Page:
People said the intense cold gripping the valley has added their woes. With no hope of betterment in the power scenario, the extreme cold has made lives miserable.
Similar or worse situation prevails in villages and towns in North, South and Central Kashmir.
Dilshada Bano, a resident of Baramulla town of north Kashmir, said the power crisis is worsening each passing day, people are turning to alternative power sources, she said.
The hide and seek of electricity increases every time. This year, the government’s power curtailment is more than past because of low discharge of water bodies. From power gen sets to Inverters and solar backups, valleyiets are choosing from the range of options available in the market. The trend in markets shows people from rural areas opt for solar power backups compared to urban residents who go for battery inverters.
“Since the electricity is hardly given in villages, people buy solar panels because it requires no electricity to generate back up. But people from urban localities choose battery inverters”, says Owais Masoodi of Millennium Technologies, Exide distributer for north Kashmir.
Last year the demand was not as it is this year. Nowadays people want uninterrupted power supply. So this year we see sales have gone up, says Asim Irshad dealing with solar equipment in Sopore town.
Apart from battery operated power backups, gensets too are in demand.
Earlier, inverters, solar panels, and gen sets were used exclusively by people having a good income but with massive power cuts these devices have become a necessity since the households face power cuts for at least seven to eight hours a day, Dawood Ahmad said in Shopian.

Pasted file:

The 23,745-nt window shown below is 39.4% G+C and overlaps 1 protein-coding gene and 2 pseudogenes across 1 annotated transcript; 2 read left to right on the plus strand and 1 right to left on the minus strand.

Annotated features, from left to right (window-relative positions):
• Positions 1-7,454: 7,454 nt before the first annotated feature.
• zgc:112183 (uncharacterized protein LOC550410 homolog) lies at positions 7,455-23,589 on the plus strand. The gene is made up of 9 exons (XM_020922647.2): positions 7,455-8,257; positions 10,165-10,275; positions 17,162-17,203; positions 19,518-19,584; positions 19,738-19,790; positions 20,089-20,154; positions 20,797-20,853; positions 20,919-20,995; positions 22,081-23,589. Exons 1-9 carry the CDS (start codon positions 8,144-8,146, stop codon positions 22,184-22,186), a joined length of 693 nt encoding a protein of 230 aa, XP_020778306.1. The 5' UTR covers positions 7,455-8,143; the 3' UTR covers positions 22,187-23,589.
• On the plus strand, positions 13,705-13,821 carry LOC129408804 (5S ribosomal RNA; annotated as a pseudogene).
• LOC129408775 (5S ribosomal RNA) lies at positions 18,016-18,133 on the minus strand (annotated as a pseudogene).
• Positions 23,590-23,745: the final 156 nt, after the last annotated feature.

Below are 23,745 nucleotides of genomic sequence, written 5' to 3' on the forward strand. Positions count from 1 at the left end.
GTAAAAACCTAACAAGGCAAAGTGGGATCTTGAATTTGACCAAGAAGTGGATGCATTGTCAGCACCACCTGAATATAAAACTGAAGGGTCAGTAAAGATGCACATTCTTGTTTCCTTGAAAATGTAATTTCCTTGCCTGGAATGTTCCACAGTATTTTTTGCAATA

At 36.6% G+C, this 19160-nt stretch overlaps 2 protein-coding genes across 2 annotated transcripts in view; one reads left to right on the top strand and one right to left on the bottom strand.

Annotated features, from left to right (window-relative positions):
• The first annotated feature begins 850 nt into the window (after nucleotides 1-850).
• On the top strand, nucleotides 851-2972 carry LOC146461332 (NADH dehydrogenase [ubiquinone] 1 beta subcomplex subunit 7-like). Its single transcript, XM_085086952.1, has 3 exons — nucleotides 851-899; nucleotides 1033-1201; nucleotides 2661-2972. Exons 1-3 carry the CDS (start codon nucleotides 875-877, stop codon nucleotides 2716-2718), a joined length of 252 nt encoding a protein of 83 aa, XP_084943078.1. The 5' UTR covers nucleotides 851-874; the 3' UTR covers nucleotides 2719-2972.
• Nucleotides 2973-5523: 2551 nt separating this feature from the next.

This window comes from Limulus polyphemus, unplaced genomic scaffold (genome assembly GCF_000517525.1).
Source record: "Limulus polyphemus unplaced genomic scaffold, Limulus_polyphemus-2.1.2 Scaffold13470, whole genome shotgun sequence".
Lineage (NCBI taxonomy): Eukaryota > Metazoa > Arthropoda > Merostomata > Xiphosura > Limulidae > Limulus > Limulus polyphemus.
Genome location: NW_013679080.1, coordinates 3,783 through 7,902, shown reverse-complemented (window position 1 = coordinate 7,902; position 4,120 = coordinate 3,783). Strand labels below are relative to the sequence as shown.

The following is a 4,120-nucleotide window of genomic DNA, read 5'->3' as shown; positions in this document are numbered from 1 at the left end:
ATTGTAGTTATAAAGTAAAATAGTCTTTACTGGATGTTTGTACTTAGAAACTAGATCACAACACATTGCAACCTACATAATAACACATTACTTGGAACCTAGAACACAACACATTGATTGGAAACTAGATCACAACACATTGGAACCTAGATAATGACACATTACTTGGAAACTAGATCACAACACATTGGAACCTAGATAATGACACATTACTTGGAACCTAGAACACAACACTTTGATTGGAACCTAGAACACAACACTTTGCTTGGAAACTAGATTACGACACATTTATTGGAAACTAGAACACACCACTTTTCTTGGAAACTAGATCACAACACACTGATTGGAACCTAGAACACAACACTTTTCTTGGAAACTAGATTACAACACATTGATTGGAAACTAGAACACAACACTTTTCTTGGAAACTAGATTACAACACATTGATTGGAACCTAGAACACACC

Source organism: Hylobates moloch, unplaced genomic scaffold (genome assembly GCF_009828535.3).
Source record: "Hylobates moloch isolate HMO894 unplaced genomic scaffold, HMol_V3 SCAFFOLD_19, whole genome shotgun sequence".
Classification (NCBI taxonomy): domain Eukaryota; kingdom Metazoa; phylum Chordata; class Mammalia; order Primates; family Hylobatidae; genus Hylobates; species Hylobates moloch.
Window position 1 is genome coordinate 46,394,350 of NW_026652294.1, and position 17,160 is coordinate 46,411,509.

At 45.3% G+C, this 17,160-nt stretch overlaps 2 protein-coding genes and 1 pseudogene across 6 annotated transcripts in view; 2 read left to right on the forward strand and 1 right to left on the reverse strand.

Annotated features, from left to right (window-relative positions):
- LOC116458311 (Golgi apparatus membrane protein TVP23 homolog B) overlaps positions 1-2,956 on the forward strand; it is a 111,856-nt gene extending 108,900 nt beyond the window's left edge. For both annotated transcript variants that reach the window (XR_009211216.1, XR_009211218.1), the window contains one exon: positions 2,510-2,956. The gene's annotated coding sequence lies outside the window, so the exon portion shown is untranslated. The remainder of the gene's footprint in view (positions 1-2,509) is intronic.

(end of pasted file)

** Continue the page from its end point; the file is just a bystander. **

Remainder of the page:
Power scenario in four districts of south Kashmir is a dismal one as most of the villages and towns in Anantnag, Pulwama, Shopian, and Kulgam hardly see electricity, especially during evening hours.
Almost 250 villages of twin districts of Shopian and Kulgam gets only two hours of electricity in a day. These villages receive supply from Lundoora receiving station in Shopian. Each and everyone complains that there is no power being supplied to the consumers in south Kashmir.
A consumer in Rajpora-Awantipora said PDD is playing jokes with the people of the area as power is restored for a few minutes before it is cut off. “We are waiting for the full day that it will restore but not at all”, the consumer Ghulam Ahmad said.
In Anantnag, the power scenario underwent a sea change as the civil secretariat moved to Jammu for winter months. Soon after Durbar moved on October 28, most areas in the district are reeling under darkness” the residents of the main town of Anantnag, its outskirts and other villages are facing a tough time under darkness amid the intense cold.
Similar is the situation in most of the areas in district Kulgam, the electricity is giving nightmares to the general public. It is being restored for few minutes but is cut off immediately, the locals said.
The PDD is playing hide and seek with people, alleged villagers of Dilagam, Kadipora, Mattan, Krangsoo including main town Anantnag, “People have to face prolonged power cuts everywhere,” Khursheed Ahmad, a resident said.
While common consumers including students from both districts of Anantnag and Kulgam are bearing the brunt of the unscheduled power cuts, the crisis has hit even the traders mostly.
The residents of Anchidora, Anzawalla, Aang, Matipora, Nanil, and other areas of Dochni Pora of Anantnag said that meters were installed by PDD with the promise that the consumers in metered areas will get round the clock electricity but the unscheduled power cuts belied the promise.
“We are paying commercial tariff but unfortunately PDD is resorting to unscheduled power cuts. If the problem persists we will be forced to take the extreme step of stopping payment of power dues,” residents threatened.
“The situation in hilly villages of Anantnag is worse with local residents having to reel in darkness for hours,” he added.
“They (PDD) don’t even provide power for a day continuously, neither have they found alternative sources to feed consumers,” an elderly shopkeeper said.